5) Great for reducing belly fat. According to several studies, daily consumption of small amounts of around 1-2 tablespoons of safflower seed oil led to a significant reduction in belly fat in post-menopausal women. This effect appears to have been caused by safflower seed oil regulating blood sugar levels and insulin response, which increased the body’s fat-burning response.

Overall, safflower seeds are a great source of iron, magnesium and phosphorus, vitamins E, B1, B6 and B9 as well as unsaturated fatty acids. A moderate consumption appears to have beneficial effects on cardiovascular health, support the activity of the nervous system as well as muscle health.

However, some people have reported allergic reactions to both safflower seeds and oil, which is why caution is required if you have never come into contact with the plant. Also, according to ongoing research, pregnant women should avoid safflower seeds, flowers and oil because they may increase blood flow in the uterus and possibly lead to a miscarriage.




7 thoughts on “Properties and Benefits of Safflower Seeds

  1. Hi, I was just wondering how I would prepare safflower seeds to eat. How would I go about boiling them? Would I eat them raw? Is it okay to eat by itself? Is there a certain amount or is there a limit to how much I should eat?

    • If you like nuts and seeds in general, you will surely enjoy eating raw safflower seeds as a snack, on their own. You can toast them in a pan for several minutes to increase their nutty flavor. Cooking recipes require mostly safflower flowers, but you can add either raw or slightly toasted or roasted safflower kernels to quite a few recipes.
      For instance, I recommend a cold rice salad with boiled brown rice, currants, cashews, sesame seeds, safflower kernels, one big, slightly bitter green bell pepper and a dressing made from sesame oil, safflower oil and lemon juice with maybe a bit of garlic. You can also try adding safflower kernels to a cabbage salad: grate a medium white cabbage and mix it with finely chopped dill, grated carrots, one part vinegar for three parts safflower (or sunflower) oil and safflower kernels.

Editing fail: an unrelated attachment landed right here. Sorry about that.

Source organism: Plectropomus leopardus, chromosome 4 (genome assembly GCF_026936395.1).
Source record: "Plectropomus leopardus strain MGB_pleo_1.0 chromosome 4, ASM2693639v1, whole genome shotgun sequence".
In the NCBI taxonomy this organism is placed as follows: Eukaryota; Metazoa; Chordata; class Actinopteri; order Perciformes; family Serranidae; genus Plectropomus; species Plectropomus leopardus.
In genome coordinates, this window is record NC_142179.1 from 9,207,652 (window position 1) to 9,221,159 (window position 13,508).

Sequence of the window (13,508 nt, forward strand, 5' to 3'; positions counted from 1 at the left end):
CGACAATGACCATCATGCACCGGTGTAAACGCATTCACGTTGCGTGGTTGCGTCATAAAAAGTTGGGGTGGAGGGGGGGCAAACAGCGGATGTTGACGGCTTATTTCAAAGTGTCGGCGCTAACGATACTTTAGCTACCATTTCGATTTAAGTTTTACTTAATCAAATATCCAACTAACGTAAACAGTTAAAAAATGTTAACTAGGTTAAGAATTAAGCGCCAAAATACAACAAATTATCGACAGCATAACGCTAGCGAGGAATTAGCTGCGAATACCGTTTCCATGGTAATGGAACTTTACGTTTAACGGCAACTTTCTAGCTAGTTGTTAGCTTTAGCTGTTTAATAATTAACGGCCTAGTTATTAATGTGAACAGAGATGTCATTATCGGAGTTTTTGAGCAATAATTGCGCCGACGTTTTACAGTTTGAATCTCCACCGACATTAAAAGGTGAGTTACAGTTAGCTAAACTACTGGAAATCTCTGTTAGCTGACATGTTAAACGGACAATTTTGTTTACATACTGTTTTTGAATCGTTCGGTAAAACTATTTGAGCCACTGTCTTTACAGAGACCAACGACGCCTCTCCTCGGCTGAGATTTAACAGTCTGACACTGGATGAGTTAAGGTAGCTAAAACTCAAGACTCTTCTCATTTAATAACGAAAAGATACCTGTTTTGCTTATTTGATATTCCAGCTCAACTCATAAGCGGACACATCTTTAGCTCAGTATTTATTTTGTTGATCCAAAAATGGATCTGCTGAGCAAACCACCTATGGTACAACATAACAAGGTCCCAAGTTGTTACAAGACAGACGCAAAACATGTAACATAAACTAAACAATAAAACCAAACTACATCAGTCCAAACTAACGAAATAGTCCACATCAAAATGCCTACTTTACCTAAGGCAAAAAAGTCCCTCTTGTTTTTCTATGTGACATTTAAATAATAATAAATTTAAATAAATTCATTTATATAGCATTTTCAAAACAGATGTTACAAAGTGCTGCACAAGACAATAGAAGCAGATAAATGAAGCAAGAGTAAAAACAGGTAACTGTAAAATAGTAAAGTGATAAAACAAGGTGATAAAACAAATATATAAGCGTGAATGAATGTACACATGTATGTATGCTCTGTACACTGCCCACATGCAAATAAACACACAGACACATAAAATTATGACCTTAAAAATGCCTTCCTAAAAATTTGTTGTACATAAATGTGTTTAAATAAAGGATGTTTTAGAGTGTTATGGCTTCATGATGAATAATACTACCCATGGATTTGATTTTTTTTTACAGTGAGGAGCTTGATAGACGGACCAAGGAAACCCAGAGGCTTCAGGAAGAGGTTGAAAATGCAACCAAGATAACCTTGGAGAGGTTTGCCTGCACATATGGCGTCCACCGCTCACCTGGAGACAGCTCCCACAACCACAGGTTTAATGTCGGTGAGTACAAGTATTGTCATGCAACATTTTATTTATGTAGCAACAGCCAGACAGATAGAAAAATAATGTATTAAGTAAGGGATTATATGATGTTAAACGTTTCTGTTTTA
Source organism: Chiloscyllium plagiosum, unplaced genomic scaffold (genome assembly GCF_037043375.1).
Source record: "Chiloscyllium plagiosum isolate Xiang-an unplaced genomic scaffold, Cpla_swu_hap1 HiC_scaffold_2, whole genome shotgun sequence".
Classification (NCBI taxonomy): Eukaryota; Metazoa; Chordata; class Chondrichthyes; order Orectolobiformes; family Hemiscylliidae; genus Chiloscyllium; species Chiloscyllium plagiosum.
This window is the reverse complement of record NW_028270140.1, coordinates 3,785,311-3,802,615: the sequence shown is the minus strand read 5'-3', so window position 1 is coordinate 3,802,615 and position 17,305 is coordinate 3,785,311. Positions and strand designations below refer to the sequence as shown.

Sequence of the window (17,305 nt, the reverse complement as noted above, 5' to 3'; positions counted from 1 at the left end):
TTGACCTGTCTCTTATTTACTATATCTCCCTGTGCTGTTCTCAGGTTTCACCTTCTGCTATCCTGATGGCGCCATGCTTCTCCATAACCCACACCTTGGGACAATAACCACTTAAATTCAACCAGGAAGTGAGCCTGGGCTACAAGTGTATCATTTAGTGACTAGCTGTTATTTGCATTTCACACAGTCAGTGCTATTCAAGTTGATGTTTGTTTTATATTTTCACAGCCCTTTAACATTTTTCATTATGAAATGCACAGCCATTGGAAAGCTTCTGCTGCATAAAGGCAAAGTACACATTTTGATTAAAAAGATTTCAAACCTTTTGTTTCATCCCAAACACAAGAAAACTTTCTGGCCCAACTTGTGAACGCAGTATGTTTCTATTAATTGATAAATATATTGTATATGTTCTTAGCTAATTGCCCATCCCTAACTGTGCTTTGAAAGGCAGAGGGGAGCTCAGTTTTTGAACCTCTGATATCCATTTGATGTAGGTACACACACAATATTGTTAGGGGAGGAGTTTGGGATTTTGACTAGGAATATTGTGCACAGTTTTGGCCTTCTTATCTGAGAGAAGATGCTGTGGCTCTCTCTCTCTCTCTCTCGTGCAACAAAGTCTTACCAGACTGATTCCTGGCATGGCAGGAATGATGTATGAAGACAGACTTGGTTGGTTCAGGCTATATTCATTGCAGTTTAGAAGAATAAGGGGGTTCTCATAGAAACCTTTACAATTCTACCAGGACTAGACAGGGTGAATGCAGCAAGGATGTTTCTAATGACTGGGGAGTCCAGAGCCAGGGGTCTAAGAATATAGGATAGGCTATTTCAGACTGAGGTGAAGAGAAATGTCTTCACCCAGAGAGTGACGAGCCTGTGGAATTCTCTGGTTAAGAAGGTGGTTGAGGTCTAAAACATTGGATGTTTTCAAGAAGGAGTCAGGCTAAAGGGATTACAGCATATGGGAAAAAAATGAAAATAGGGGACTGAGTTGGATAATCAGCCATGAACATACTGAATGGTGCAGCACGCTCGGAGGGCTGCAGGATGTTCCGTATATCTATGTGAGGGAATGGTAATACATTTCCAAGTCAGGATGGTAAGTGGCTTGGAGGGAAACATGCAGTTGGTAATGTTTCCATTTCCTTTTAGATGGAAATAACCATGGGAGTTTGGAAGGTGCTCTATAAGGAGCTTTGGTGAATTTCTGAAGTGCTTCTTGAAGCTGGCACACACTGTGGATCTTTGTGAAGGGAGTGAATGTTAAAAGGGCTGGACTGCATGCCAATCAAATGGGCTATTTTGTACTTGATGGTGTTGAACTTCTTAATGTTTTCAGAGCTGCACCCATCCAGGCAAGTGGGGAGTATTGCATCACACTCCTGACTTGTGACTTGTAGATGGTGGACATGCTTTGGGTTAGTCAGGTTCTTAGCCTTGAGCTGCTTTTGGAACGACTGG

As for how much kernels you can eat, it is best to eat them with moderation. While they are healthy (rich source of unsaturated fatty acids, great for cardiovascular health and great source of B vitamins and essential minerals such as iron, magnesium and phosphorus), eating excessive amounts all the time might not be in your best interest. Fats accumulate and, whatever their type, they may cause problems over time. But a handful every now and then can have positive effects for your cardiovascular health, muscle tone, nervous system and bone health.

    • Unless you find safflower seed kernels or possess a safflower seeds shelling machine, you can use a small hammer to separate the kernels from their shells manually. Place the seeds on a wide wooden chopping board and crack them open with the hammer, then just separate the seeds from their shells. Hope this helps.

    • Hi, Janice. I have never eaten safflower sprouts myself, but I do believe they might be edible, considering you can eat the flower petals, seeds, very young leaves and seed oil. However, I wouldn’t eat too much of them. I think I would limit my consumption to maybe an amount used for seasoning, so very little. If it’s not too much, may I ask what benefits are you looking to obtain from eating safflower sprouts? Because there are surely many more food options out there that could provide you with almost any health benefit you can think of. Especially considering the safflower plant, while edible, has several contraindications. For example, pregnant women are advised to avoid it. Safflower is also a possible allergen and can trigger allergic reactions in predisposed individuals. Also, I would keep in mind that the plant is not usually eaten whole. Only the flower petals, seeds and seed oil are generally consumed, young leaves very little. It would also be great if you could ask an expert, maybe a doctor for more information. Eager to hear from you again.